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Physics - Black Holes

A Black Hole is an object in space whose gravity is so large not even light can escape it. This is why Black Holes are invisible.

There are two types of Black Holes:

Stellar mass black holes have the mass of a large star (about three to a hundred times bigger than the sun) and they result from the deaths of such stars.

Supermassive black holes, which are almost a million to a few million times bigger than the sun, exist at the centres of galaxies and may have come from the merger of many closely packed stars when the galaxies formed.

Inside a Black Hole

A black hole has three parts:

The event horizon, which is the perimeter of the black hole.

The singularity, or the heart of the hole formed from the ultimate compression of all matter within it.

Matter that falls from the event horizon toward the singularity.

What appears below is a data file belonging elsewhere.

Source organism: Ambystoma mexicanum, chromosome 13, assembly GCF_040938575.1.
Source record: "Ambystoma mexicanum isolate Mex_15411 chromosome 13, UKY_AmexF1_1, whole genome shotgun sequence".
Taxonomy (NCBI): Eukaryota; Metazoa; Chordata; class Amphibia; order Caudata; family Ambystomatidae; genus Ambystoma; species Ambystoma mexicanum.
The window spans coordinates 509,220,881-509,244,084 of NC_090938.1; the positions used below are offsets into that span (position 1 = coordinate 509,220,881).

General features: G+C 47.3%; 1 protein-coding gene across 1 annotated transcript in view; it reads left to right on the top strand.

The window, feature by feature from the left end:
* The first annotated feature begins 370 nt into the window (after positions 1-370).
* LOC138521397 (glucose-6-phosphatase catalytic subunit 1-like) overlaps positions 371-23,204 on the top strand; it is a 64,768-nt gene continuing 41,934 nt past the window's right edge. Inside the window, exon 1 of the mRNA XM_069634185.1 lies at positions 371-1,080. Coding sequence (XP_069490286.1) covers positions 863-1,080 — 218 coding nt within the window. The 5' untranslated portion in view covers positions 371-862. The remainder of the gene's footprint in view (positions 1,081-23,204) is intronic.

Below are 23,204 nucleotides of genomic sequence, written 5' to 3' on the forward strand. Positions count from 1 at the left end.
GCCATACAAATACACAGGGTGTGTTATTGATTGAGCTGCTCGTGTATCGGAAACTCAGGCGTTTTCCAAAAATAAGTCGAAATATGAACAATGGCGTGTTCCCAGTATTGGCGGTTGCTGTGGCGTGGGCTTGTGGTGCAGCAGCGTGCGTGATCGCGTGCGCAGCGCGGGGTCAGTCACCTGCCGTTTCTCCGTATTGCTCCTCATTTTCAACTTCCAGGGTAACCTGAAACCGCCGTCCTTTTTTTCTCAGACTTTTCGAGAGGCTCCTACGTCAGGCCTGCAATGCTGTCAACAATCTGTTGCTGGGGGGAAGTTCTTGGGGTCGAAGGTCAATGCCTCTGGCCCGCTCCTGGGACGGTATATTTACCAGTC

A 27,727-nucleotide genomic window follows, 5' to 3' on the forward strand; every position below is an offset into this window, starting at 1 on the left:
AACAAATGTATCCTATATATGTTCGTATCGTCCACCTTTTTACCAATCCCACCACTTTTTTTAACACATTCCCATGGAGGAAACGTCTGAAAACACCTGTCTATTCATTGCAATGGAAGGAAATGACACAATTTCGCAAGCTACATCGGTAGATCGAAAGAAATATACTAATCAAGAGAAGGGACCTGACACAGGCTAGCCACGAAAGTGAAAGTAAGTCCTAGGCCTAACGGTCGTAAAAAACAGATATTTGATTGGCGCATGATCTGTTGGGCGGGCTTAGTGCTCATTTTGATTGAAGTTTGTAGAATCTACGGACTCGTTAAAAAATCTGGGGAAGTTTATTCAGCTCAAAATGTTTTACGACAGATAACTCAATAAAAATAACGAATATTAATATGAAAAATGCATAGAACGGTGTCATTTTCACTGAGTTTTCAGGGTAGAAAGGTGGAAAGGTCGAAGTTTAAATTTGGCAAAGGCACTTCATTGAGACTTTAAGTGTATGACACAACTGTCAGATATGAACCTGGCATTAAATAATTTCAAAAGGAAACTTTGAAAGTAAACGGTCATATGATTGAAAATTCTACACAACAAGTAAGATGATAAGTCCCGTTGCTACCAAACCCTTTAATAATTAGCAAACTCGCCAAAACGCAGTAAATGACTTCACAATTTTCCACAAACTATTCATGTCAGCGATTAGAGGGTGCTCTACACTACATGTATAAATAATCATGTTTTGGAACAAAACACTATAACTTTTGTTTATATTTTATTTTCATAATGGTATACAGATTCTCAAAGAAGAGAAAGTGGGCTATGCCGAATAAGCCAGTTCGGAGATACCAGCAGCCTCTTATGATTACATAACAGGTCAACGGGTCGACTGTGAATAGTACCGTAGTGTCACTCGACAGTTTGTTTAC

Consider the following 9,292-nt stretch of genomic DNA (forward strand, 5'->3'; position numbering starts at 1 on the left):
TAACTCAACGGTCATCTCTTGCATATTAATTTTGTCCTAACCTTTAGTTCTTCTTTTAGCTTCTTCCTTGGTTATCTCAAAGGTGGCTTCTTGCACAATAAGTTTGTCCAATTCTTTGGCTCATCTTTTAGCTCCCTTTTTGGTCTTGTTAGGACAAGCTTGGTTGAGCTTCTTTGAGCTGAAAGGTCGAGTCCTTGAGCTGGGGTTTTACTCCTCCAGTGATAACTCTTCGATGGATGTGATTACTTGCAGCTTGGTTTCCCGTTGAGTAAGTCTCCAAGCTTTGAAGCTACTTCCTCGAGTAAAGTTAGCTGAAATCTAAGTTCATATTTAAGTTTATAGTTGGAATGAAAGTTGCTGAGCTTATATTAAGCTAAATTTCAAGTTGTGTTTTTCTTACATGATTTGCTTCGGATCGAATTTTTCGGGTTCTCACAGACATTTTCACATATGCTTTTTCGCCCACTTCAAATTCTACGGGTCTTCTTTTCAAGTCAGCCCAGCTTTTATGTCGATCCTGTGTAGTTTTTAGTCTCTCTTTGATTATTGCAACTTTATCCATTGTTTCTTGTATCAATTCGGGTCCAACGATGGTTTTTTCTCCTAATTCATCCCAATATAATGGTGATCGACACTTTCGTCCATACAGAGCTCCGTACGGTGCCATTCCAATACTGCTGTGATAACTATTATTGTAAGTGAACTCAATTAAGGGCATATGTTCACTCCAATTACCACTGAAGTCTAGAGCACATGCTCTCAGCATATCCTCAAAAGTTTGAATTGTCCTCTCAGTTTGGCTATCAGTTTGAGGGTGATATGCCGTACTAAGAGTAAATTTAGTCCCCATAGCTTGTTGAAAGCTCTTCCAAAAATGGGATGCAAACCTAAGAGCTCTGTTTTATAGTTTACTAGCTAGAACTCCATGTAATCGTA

The Event horizon

The event horizon is a spherical surface that defines the black hole. After an object enters the event horizon, it can never get out of the black hole or be visible to anyone on the outside. And nothing on the outside can be seen from the inside the horizon.

The Singularity and Falling Objects

Anything that falls inside the event horizon moves down toward the singularity. It merges into the singularity, which scientists believe is indefinitely dense.

Some mathematicians think that at the singularity there may be a wormhole, a passage from the black hole to another universe.

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